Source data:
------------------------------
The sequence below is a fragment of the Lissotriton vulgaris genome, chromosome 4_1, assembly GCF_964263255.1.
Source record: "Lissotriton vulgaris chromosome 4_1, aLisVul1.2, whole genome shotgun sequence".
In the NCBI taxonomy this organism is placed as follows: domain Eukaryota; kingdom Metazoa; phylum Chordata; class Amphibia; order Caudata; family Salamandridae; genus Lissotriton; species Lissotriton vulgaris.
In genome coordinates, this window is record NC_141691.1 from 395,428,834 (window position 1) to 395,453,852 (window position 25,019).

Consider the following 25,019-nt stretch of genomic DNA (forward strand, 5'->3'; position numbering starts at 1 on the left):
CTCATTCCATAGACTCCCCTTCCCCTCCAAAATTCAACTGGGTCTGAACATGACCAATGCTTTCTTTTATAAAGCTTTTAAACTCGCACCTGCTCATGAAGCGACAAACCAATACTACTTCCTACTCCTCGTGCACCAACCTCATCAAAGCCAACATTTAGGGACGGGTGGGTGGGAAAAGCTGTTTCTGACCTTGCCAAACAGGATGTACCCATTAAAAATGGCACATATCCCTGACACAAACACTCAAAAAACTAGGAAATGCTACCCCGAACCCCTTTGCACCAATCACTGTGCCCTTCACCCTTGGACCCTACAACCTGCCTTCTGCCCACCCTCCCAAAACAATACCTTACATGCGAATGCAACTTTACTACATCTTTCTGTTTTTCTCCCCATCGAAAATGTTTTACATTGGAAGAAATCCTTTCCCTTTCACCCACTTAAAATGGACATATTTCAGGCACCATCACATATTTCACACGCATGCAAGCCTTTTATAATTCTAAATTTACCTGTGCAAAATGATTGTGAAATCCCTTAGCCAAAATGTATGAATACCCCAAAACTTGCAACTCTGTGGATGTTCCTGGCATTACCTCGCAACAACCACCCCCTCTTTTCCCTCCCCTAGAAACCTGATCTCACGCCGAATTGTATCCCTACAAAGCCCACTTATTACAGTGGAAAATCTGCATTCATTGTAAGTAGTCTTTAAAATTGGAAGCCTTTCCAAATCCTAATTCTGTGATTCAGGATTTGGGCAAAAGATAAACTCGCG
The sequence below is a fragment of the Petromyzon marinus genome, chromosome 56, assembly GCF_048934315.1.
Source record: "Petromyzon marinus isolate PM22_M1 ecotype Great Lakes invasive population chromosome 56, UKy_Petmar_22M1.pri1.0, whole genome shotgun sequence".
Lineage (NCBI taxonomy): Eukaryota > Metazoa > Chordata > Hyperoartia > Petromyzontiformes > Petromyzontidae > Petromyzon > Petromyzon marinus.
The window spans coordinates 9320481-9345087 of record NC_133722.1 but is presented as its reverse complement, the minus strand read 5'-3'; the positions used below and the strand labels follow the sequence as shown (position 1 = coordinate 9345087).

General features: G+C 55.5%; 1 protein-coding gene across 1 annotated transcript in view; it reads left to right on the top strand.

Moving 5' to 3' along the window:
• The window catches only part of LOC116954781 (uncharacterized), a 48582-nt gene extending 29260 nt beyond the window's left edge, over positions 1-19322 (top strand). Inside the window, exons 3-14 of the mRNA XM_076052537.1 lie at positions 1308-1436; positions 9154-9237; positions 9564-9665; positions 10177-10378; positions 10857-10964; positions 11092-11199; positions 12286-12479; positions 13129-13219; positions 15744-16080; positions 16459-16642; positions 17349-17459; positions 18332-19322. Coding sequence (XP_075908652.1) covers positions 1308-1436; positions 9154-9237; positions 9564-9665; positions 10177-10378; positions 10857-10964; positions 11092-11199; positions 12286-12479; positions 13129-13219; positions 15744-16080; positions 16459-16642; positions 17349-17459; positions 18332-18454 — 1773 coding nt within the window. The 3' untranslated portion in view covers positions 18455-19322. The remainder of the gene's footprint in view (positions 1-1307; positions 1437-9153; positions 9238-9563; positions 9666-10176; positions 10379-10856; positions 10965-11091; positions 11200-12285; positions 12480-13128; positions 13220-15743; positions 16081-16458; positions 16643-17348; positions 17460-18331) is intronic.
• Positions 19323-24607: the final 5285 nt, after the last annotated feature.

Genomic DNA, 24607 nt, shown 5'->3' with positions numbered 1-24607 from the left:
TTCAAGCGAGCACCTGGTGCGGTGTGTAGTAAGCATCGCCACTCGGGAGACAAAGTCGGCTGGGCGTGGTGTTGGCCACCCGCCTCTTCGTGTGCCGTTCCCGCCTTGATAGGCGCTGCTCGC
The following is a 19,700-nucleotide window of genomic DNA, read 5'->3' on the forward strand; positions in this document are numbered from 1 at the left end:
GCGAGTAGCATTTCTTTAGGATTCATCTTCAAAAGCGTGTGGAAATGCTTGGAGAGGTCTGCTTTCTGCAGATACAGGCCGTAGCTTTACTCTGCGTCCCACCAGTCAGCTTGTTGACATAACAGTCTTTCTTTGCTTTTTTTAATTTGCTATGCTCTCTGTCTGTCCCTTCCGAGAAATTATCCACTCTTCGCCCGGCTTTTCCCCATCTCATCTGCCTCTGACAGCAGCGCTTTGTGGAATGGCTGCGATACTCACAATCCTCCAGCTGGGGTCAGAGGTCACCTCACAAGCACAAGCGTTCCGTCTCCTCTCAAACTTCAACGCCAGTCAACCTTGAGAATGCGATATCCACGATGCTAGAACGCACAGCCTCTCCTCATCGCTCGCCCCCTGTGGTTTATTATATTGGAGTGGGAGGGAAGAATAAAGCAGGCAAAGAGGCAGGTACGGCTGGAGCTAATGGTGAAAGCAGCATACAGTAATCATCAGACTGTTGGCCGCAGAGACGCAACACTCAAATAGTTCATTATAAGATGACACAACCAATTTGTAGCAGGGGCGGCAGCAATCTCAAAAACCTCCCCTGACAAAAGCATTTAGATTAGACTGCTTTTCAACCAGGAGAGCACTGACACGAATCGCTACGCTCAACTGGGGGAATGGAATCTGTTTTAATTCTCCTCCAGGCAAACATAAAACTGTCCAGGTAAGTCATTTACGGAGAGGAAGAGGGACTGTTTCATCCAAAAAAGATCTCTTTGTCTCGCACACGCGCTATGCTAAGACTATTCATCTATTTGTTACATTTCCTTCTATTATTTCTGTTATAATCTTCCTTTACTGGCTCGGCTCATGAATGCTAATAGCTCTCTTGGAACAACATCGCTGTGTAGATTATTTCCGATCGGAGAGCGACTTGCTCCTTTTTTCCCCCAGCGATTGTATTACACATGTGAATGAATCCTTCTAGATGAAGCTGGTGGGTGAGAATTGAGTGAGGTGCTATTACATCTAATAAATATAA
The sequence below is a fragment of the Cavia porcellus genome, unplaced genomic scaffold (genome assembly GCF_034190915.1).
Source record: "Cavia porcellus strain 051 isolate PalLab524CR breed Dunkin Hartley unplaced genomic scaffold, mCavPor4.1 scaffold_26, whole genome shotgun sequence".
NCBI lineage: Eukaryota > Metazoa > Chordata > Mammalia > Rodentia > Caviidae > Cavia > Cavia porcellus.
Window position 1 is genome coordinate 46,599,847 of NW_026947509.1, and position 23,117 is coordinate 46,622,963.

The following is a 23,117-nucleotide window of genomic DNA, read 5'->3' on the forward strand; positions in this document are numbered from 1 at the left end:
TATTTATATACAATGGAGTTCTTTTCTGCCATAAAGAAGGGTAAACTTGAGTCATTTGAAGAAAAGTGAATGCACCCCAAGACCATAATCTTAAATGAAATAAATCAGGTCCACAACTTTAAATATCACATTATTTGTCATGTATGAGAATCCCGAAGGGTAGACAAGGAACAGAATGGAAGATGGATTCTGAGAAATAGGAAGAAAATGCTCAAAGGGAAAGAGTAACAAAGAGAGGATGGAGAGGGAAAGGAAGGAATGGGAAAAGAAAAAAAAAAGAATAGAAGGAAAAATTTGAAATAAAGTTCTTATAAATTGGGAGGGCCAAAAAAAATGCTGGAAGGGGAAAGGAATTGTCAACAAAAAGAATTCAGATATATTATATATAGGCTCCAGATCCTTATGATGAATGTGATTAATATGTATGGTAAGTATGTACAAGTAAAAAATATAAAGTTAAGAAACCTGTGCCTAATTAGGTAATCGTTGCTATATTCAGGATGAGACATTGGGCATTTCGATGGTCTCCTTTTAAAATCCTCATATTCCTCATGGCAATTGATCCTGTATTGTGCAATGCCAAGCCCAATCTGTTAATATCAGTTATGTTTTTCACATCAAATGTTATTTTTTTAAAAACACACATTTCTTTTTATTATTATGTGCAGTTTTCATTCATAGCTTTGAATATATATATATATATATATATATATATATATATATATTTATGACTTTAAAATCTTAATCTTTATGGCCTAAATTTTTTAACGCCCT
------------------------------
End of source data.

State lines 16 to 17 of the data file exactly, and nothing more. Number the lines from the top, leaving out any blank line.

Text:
TTCAAGCGAGCACCTGGTGCGGTGTGTAGTAAGCATCGCCACTCGGGAGACAAAGTCGGCTGGGCGTGGTGTTGGCCACCCGCCTCTTCGTGTGCCGTTCCCGCCTTGATAGGCGCTGCTCGC
The following is a 19,700-nucleotide window of genomic DNA, read 5'->3' on the forward strand; positions in this document are numbered from 1 at the left end: